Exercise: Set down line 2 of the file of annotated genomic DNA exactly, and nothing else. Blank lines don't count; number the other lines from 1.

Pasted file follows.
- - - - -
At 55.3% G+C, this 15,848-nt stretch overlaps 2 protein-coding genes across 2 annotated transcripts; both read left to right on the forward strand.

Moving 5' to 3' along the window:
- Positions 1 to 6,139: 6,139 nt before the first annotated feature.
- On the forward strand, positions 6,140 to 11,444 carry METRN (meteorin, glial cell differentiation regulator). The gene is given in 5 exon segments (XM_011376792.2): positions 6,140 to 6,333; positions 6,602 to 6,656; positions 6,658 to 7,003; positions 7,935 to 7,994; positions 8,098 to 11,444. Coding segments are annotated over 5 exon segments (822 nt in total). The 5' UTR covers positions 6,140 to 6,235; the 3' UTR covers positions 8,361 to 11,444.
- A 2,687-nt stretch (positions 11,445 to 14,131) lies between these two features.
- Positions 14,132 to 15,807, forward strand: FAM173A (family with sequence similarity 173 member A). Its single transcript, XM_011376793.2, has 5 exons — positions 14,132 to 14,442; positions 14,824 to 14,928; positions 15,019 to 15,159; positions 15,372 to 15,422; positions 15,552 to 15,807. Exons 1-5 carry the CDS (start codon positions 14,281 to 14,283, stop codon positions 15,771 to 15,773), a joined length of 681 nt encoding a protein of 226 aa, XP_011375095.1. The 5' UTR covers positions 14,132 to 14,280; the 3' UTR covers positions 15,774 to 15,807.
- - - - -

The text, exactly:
Moving 5' to 3' along the window: